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jdporter's place in the name space

by jdporter (Canon)
on Oct 25, 2002 at 19:44 UTC ( #208115=note: print w/ replies, xml ) Need Help??


in reply to Name Space

I've been an Internaut for -- lessee... 1, 2, 3... 21 years.

Back then, it was rather unusual for someone to use anything other than their real name for their online account, I think mostly because most people had no actual say in the matter; their accounts were assigned to them by The Powers.
So I got used to people knowing me by my real name.

Now that I'm "older", I find the whole idea of being known online as something other than your Real-Life identity to be pretty stupid. No offense to the rest of you, of course.... :-)


Comment on jdporter's place in the name space
Re: Re: Name Space
by jdporter (Canon) on Nov 12, 2002 at 21:24 UTC
    And I'm pleased to discover that esr seems to agree with me:
    The problem with screen names or handles deserves some amplification. Concealing your identity behind a handle is a juvenile and silly behavior characteristic of crackers, warez d00dz, and other lower life forms. Hackers don't do this; they're proud of what they do and want it associated with their real names. So if you have a handle, drop it. In the hacker culture it will only mark you as a loser.

    jdporter
    ...porque es dificil estar guapo y blanco.

Re: Re: Name Space
by logan (Curate) on Dec 06, 2002 at 23:16 UTC
    I'm with you. I still use some online psuedonyms that I established in the early 90s, and I refuse to have anything as lame as logan_2342 as a screen name. Wherever possible, I use my real name online. Besides, Logan is a pretty distinctive name. I've never met another (Fictional Characters notwithstanding).

    -Logan
    "What do I want? I'm an American. I want more."

Re: Re: Name Space
by Anonymous Monk on Mar 08, 2003 at 13:38 UTC
    Rejecting anything so banal as "scott" as a login name, I was assigned "scrottie". External chronometer reading 27 years, I just missed the period where where computers were an extremely serious thing, and my first "real" job found me in the hands of people holing up and holding out against The Powers That Be. For the first time, the dream of running a timeshare system not under draconian control was within reach of the common University department.

    Earlier on, I was secretative about my name, for I fanced myself some kind of cracker, and whiled away the time doing my utmost to annoy BBS sysops. It was a long dry spell before satire or even humour was accepted "on line". Next came a period where my Internet access was via an annonymous "port" on a DEC terminal server, and my only login name of any sort was what I used on a Multi User Dungeon - Phaedrus. No one uses their real name on MUD - MUD is fantasy. Of course, I had no idea that that book was popular or I would have made an attempt at creativity. Since MUD stuck with me, so did that name, for one compartment of my life, atleast. Next came a phase where I had login accounts, and they were derived from real names - just not *my* real name.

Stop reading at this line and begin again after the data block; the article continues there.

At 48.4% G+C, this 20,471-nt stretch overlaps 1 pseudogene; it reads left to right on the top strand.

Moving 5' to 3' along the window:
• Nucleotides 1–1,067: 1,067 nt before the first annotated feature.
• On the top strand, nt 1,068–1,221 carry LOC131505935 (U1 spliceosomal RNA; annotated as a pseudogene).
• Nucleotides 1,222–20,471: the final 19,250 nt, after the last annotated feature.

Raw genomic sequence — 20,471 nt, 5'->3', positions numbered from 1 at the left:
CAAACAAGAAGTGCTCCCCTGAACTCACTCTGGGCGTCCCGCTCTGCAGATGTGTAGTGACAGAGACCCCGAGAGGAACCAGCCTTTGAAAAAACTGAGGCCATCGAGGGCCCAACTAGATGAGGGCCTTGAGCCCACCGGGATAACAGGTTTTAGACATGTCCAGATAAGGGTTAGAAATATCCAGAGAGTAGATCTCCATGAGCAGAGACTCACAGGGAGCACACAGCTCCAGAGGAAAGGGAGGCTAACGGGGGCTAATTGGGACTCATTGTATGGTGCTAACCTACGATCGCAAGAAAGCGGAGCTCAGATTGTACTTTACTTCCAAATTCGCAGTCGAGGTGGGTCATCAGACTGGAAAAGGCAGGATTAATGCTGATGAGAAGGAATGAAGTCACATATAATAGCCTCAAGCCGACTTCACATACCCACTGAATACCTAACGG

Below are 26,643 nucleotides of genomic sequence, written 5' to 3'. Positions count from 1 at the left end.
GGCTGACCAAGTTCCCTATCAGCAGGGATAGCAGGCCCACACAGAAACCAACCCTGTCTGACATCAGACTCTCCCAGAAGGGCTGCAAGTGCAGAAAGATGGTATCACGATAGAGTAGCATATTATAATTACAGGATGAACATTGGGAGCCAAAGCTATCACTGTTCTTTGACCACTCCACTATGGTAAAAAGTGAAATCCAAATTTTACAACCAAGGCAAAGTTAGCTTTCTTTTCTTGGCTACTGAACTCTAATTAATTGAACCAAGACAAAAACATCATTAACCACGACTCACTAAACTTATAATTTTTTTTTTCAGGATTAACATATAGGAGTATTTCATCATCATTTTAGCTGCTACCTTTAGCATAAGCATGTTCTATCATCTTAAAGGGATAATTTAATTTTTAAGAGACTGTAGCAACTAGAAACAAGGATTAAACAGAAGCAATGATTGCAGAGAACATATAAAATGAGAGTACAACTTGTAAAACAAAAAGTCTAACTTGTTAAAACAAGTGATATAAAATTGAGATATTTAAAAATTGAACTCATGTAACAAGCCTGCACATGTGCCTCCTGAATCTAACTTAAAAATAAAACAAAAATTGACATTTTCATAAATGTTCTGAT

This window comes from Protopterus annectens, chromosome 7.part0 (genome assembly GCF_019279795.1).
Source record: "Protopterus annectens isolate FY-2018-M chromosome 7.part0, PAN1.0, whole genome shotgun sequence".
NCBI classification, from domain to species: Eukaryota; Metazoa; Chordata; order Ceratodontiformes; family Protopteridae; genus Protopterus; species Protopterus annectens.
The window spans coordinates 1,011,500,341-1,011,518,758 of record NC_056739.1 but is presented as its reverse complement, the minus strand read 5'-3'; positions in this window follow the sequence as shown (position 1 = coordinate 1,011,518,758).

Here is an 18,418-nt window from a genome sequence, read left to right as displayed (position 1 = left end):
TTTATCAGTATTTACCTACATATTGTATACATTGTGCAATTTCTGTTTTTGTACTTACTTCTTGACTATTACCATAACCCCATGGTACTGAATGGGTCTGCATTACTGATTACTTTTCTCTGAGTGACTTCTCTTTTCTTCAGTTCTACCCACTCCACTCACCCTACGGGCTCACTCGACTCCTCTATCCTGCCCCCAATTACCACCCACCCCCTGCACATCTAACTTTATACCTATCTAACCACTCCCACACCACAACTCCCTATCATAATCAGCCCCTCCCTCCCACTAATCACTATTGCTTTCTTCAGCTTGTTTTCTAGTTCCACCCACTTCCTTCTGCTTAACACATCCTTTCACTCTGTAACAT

Point being, it was instilled in me over and over again that login names aren't permement, and using your real name is a luxoury unaffordable. With high contention for the @yahoo.com and @hotmail.com namespaces, and preasure to change addresses due to spam and the adolescent search for identity (netters are younger and younger), for many people, my plight exists amplified.

    I've always had respect for people that used their real names online. It implies that that you can finger them, take a bus downtown, walk into an office building, down a hall, and shake their hand over a messy desk and a large monitor attached to an expensive Unix workstation. It implies position and power, and the intelligence and dedication associated with it. I've always wanted an office and a nice workstation...
      Nice - a point, contrary to mine, powerfully and eloquently argued!
      It implies that that you can ... shake their hand over a messy desk and a large monitor attached to an expensive Unix workstation. It implies position and power...
      Heheh! Well, not really. In my case (which is probably all too typical), we drones get stuck with 200-MHz Wintel boxes running Windows 98 or something, on corporate Windows network domains with login ID's derived directly from the payroll database. And internet access through some creaky old Frame Relay cloud, bouncing through a X.25 gateway on the opposite coast. :-)

      jdporter
      The 6th Rule of Perl Club is -- There is no Rule #6.

Re: Re: Name Space
by nothingmuch (Priest) on Dec 11, 2003 at 17:46 UTC
    What if you don't like your real name, and moreover, people keep mispronouncing it and asking what it means in your mother tongue?

    -nuffin
    zz zZ Z Z #!perl

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